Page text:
The case back exposes the hammers that strike a pin, in turn making contact with the gong. An aspect of the system utilized to achieve pure sound includes two cases. One, a 42.8mm wide, by 14mm thick, 18k pink gold case completely finished in the mirror like and hand applied Zaratsu katana blade polishing technique. The inner secondary case is composed of steel to create resonance and prevents water from entering the movement, though the watch is not water resistant. Between the two cases lie the gongs. The gongs are made of a unique alloy of steel, supplied by Munemichi Myochin, a 52nd generation black smith who specializes currently in his award winning wind chimes. His family originally started as blacksmiths making armor as far back as the Heian Period (794 to 1185 A.D.). Once the period of feudal Japan diminished, the demand for armor fell and the Myochin family went on to produce fire tongs around the Meiji period (Sept 1868 – July 1912), a once necessary item in any Japanese household. It was discovered that once the tongs were struck together, they produced a beautiful sound. Today, Munemichi Myochin carries on his families over 850 year old legacy in producing some of the worlds most renowned wind chimes, which he himself started making back in 1965. These wind chimes produce a beautiful resonating sound that maintain the same impressive clear tone, without effect from surrounding factors such as temperature or humidity. Sony uses these wind chimes to test the quality of their microphones, they are commonly used in Japanese movies for sound effects, and even celebrities have raved about their sound. As an example, Stevie Wonder was gifted a set of Myochin wind chimes as a gift by Japanese composer, Isao Tomita, and he was amazed by the chimes calling it something along the lines of “a magical sound of the Orient”. The gong of the Credor Minute Repeater is only 0.6mm which is necessary to achieve the perfect tone. It took months of testing to ensure the frequency, volume and gradual loss of intensity replicated the his wind chimes. These tests (of course) were done on machines manufactured by Seiko Epson.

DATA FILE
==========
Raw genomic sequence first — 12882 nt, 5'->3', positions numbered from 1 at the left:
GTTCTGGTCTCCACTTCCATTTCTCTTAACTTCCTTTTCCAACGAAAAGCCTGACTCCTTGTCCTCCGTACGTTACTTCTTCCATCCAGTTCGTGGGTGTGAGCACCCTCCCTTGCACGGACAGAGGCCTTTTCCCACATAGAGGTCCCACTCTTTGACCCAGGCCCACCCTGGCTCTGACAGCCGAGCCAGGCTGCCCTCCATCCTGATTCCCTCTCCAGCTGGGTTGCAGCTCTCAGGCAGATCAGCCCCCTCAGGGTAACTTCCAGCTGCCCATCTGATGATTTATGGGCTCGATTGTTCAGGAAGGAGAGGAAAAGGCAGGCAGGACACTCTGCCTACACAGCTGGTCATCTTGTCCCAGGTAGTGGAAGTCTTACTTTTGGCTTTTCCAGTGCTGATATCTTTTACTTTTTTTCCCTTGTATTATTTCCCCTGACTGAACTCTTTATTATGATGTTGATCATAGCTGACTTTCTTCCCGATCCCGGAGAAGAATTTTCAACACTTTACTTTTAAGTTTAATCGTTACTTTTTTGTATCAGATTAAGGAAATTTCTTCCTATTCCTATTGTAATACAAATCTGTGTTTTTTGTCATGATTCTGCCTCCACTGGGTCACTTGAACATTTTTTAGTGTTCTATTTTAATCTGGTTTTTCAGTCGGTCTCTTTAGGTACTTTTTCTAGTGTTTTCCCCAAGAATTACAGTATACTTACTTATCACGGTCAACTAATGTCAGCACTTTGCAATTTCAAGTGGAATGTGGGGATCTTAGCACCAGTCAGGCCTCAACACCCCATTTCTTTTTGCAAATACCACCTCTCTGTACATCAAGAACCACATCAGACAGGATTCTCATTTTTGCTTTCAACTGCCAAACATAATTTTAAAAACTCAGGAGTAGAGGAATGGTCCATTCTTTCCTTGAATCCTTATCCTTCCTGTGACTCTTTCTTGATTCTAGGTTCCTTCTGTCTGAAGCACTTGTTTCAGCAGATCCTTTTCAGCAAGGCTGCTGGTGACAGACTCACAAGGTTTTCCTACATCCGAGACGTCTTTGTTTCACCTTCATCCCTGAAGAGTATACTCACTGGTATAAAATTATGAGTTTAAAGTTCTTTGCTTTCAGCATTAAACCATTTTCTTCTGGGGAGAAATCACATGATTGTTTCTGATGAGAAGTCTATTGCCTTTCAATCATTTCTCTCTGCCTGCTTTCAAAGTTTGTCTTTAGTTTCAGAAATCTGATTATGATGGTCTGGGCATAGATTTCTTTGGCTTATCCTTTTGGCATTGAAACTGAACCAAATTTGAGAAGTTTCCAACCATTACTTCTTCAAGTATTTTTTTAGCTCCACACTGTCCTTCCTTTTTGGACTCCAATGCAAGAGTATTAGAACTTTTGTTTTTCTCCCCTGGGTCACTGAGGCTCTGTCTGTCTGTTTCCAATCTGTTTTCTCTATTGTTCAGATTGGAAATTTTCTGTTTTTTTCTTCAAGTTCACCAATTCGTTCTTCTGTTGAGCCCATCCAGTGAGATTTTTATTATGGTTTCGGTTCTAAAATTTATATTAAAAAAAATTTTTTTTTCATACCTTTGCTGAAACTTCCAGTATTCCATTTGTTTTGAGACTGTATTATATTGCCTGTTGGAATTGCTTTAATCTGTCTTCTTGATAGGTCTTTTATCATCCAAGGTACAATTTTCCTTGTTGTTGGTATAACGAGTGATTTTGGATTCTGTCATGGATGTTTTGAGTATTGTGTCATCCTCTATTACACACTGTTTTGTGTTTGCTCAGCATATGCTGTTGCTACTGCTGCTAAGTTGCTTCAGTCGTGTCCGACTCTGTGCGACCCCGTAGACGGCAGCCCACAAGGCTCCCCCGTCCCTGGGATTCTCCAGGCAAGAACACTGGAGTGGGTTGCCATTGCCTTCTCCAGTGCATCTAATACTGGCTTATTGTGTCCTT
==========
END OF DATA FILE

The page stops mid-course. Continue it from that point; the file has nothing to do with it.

I mentioned that this Credor has one of the most pure sounding repeaters in the entire watch industry. One of the reasons behind this statement is that the 7R11 Spring Drive movement used does not produce the “ticking” sound of a traditional escapement. When a traditional escapement minute repeater is engaged, the “ticking” of the regulation mechanism can be heard also. It has to in order to keep accurate time. Spring Drive does not produce a “ticking” noise as the regulating mechanism does not have the balance wheel/hairspring swinging back and forth, making the noise when the escapement wheel make contact to the pallet forks jewels. Spring Drive is Seiko’s own proprietary in-house manufactured technology (which took 28 years to develop), that utilizes what is called a Tri-Synchro Regulator. As the mainspring unwinds, the mechanical energy not only provides movement to the gear train, but also a small amount of that energy is used to generate enough electricity to power a quartz oscillator and integrated circuit. The high frequency of the quartz oscillator (32,768 Hz) is translated through the IC to an electro-magnet which controls a uni-directional free spinning wheel (glide wheel-what would be the balance wheel) to turn 8 times per second and regulate the unwinding of the mainspring. Because this wheel only spins in one direction, and does not have to make contact like an escapement would, the movement is silent, and does not contribute any sound to distract from the repeaters chimes. You also end up with quartz like accuracy at a +/-15 second a MONTH accuracy rating (but tends to perform much better), and a uniquely smooth, gliding second hand.